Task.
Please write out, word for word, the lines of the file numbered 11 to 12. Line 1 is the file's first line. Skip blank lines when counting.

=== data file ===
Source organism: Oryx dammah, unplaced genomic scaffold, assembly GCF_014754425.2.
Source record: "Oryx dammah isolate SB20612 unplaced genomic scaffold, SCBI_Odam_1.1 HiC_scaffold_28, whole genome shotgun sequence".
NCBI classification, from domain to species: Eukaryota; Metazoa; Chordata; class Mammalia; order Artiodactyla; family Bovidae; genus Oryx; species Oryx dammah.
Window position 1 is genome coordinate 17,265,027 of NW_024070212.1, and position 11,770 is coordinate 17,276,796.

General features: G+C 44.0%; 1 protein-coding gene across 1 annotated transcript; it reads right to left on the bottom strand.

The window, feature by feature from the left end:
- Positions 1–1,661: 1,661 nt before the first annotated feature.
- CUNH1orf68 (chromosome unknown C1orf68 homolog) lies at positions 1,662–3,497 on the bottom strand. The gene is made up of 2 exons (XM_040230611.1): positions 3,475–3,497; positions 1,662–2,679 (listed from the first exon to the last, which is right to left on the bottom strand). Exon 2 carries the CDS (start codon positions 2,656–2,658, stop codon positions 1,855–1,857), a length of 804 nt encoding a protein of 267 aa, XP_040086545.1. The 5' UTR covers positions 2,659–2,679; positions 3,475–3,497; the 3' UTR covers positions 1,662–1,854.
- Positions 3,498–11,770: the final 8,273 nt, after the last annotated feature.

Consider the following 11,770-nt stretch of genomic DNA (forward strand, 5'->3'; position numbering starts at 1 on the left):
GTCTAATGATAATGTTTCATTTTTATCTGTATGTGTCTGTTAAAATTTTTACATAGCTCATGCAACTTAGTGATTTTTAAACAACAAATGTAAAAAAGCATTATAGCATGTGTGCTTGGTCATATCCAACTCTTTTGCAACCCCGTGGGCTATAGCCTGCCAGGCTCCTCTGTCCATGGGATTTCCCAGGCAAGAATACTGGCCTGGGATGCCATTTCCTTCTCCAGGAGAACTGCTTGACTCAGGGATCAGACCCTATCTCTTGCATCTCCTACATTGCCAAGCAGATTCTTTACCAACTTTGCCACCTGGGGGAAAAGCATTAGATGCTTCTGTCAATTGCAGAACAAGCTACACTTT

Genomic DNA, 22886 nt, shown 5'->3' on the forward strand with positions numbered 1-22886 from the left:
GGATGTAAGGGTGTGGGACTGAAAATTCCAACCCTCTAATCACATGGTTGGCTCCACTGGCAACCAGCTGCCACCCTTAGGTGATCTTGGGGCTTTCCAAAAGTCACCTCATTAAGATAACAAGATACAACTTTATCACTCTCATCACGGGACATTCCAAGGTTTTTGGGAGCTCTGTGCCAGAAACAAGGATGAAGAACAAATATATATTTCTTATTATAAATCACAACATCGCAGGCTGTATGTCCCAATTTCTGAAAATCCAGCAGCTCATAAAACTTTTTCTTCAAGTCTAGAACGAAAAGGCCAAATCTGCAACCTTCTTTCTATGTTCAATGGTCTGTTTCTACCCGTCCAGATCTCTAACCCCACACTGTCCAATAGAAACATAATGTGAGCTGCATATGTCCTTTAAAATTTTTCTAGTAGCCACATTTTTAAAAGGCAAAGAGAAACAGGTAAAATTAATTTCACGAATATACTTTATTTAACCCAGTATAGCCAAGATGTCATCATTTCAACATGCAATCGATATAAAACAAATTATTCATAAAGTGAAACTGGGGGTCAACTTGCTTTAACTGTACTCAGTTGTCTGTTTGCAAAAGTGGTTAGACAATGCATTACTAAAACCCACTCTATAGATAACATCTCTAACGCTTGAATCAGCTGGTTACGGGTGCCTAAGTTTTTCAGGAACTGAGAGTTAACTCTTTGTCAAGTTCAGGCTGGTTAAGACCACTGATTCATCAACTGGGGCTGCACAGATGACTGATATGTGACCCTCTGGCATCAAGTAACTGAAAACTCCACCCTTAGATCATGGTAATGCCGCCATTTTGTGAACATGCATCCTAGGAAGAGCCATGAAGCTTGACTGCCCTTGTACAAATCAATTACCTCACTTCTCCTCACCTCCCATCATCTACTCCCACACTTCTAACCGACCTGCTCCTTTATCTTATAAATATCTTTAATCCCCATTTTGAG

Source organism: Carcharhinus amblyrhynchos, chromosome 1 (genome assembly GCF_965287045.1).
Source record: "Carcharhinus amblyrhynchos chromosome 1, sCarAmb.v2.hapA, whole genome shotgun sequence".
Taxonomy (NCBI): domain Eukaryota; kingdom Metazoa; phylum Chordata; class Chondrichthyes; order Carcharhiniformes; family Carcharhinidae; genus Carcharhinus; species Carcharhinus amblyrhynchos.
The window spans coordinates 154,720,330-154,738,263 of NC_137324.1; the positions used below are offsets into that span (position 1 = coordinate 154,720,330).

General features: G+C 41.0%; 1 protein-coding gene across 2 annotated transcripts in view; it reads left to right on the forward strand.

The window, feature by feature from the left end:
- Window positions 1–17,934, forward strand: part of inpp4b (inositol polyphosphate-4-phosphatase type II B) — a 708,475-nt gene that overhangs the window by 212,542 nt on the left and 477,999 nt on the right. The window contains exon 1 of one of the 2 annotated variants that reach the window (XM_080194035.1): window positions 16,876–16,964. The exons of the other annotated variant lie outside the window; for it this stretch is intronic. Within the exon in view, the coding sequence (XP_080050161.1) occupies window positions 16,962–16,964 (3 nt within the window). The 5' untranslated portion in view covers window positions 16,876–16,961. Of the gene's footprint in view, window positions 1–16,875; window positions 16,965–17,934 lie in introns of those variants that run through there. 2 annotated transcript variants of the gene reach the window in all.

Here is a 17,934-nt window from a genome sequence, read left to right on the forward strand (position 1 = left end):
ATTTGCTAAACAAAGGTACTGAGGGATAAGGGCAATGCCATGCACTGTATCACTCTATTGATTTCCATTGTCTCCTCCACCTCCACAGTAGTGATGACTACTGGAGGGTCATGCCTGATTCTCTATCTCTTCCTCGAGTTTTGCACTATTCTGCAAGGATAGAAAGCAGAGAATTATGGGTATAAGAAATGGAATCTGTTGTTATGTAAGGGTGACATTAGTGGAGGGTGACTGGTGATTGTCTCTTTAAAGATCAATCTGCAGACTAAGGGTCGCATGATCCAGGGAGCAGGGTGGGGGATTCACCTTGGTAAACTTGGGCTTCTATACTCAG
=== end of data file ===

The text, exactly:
GTCTAATGATAATGTTTCATTTTTATCTGTATGTGTCTGTTAAAATTTTTACATAGCTCATGCAACTTAGTGATTTTTAAACAACAAATGTAAAAAAGCATTATAGCATGTGTGCTTGGTCATATCCAACTCTTTTGCAACCCCGTGGGCTATAGCCTGCCAGGCTCCTCTGTCCATGGGATTTCCCAGGCAAGAATACTGGCCTGGGATGCCATTTCCTTCTCCAGGAGAACTGCTTGACTCAGGGATCAGACCCTATCTCTTGCATCTCCTACATTGCCAAGCAGATTCTTTACCAACTTTGCCACCTGGGGGAAAAGCATTAGATGCTTCTGTCAATTGCAGAACAAGCTACACTTT

Genomic DNA, 22886 nt, shown 5'->3' on the forward strand with positions numbered 1-22886 from the left: